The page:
More research suggests it’s time to abandon the craze over vitamin D.
Taking high doses of “the sunshine vitamin” doesn’t reduce the risk of broken bones in generally healthy older Americans, researchers reported Wednesday.
It’s the latest in a string of disappointments about a nutrient once hoped to have wide-ranging protective effects. That same study of nearly 26,000 people already had found that popping lots of vitamin D pills didn’t prevent heart disease, cancer or memory loss either. The study’s principal author, Dr. Meryl L. LeBoff, Boston’s Brigham and Women’s Hospital said that while vitamin D intake is essential for healthy bones, more isn’t necessarily better.
An estimated third of Americans 60 and older take the supplements and more than 10 million blood tests for vitamin D levels are performed annually — despite years of controversy over whether the average older adult needs either. The latest findings, along with other similar trials, should bring an end to the debate. Steven Cummings of California Pacific Medical Center and Clifford Rosen of Maine Medical Center Research Institute in a commentary in the medical journal.
” Vitamin D supplements should be stopped to avoid major diseases,” the two concluded. Doctors should also stop routine screenings, which fuel fear. They weren’t involved in the latest study.
Just how much vitamin D should people get? The U.S. recommends 600 to 800 international units a day to ensure that everyone, young and old, gets enough. Although our skin can make vitamin D through sun exposure, it is more difficult to get enough in winter. Certain foods and milk are also fortified with this nutrient. The bigger question was whether a higher amount of the nutrient might work better to avoid fractures and other conditions. To address conflicting scientific reports, Brigham and Woman’s preventive medicine chief Dr. JoAnn Manson started the largest study of its type to track a variety of health outcomes in nearly 26,000 generally healthy Americans in their 50s or older. The latest results compare bone fractures in those who took either a high dose — 2,000 international units of the most active form of vitamin D, called D-3 — or dummy pills every day for five years. LeBoff, in The New England Journal of Medicine reported that supplements did not reduce fractures of hips and other bone problems. While vitamin D and calcium work best together, she said even the 20% of study participants who also took a calcium supplement didn’t benefit. Nor did the small number of study participants who had low blood levels of vitamin D.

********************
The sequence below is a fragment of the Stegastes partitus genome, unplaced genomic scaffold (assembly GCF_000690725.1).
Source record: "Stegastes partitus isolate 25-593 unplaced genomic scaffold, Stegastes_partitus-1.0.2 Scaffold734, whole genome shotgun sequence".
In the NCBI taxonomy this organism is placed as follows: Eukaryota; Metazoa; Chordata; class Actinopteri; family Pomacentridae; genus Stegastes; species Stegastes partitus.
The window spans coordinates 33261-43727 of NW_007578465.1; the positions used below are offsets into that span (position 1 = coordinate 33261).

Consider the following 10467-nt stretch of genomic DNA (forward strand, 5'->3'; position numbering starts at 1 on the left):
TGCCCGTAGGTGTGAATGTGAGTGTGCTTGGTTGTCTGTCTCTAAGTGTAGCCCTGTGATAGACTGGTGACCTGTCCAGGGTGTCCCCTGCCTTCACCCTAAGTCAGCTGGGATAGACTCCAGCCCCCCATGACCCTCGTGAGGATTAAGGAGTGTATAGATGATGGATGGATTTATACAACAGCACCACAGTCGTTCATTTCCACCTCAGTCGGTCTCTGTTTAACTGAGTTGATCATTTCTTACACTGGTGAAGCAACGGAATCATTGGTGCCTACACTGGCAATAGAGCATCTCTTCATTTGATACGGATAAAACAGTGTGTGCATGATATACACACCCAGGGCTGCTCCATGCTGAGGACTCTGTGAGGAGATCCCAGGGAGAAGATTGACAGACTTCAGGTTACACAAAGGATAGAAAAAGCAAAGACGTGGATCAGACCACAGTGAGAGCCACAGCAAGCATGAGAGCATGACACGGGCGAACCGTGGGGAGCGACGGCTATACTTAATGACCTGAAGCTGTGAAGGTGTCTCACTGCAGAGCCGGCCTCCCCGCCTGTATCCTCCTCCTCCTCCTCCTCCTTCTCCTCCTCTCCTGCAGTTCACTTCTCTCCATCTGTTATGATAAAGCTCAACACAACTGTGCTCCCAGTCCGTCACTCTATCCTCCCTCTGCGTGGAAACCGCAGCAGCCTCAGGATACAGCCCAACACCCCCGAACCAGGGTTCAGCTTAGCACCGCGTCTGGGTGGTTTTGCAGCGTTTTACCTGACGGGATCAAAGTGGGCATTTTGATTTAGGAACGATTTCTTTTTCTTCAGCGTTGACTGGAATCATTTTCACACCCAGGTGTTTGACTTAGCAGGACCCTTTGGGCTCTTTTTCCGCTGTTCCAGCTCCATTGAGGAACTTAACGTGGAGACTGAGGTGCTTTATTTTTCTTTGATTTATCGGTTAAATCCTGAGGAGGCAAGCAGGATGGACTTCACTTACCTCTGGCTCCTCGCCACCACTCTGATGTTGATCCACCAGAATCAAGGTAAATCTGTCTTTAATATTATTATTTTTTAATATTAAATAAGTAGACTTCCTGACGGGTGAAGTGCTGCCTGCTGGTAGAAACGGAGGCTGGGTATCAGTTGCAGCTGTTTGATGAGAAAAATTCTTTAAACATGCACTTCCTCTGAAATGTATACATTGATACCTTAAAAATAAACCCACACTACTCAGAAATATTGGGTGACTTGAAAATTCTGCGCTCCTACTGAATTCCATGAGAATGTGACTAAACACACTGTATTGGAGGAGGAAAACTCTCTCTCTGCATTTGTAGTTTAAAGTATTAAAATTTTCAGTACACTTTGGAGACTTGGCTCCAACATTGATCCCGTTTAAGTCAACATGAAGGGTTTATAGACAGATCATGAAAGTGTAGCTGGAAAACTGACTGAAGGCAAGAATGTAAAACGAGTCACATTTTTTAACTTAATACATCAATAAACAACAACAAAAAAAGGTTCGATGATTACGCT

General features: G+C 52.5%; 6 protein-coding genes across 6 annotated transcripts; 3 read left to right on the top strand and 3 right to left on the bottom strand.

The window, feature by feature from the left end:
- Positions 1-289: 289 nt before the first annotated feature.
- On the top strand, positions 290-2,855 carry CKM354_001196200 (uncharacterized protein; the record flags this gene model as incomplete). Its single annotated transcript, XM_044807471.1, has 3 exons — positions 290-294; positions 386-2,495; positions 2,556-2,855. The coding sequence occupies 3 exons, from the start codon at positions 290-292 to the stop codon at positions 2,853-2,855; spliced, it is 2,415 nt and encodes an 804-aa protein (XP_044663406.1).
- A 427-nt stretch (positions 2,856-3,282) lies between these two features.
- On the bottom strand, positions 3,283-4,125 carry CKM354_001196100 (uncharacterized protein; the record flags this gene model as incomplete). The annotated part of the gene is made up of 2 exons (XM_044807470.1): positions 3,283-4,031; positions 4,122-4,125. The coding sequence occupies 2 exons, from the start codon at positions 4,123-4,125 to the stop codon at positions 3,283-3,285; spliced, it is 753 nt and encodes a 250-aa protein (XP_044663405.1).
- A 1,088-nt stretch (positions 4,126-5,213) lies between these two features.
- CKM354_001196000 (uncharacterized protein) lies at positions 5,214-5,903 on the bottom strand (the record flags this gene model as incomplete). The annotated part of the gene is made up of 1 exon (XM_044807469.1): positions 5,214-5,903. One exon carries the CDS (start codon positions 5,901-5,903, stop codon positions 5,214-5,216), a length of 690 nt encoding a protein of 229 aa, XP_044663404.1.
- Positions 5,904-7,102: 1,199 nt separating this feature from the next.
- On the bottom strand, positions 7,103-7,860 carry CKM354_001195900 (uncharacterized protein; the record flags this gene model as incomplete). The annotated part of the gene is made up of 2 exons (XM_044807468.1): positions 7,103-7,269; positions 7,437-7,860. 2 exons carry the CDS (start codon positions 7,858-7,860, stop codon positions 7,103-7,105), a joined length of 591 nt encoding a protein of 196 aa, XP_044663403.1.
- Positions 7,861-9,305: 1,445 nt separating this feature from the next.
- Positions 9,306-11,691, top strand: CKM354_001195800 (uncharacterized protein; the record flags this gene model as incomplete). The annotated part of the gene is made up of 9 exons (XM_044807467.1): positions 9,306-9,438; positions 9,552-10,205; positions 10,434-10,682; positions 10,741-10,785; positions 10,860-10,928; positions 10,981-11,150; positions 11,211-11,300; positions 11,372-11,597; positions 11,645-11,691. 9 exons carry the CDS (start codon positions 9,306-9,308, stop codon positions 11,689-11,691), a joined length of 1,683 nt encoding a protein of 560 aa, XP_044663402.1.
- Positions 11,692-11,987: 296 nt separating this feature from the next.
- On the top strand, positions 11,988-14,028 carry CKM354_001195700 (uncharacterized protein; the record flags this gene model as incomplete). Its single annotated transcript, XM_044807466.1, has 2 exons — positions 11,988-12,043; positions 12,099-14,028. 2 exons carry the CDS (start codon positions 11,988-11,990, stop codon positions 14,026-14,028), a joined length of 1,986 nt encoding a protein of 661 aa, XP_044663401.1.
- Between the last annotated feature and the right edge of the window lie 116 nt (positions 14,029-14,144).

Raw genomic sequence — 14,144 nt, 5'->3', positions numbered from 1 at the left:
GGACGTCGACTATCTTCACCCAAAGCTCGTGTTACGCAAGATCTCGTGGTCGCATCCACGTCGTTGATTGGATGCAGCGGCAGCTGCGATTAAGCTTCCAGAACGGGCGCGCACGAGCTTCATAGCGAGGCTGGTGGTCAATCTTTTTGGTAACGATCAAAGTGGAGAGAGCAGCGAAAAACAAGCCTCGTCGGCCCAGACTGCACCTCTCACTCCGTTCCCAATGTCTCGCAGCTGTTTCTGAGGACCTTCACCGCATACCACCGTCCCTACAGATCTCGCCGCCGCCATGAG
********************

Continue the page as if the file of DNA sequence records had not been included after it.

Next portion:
Still, LeBoff cautioned that the study didn’t include people who may require supplements because of bone-thinning osteoporosis or other disorders, or those with severe vitamin D deficiencies. Manson stated that more research was needed to determine if other high-risk individuals might be able to benefit.
Overall, “these findings overturn dogma and cast doubt on the value of routine screening for vitamin D blood levels and blanket recommendations for supplementation,” Manson said. For most, spending time outside and being active will result in greater health benefits.
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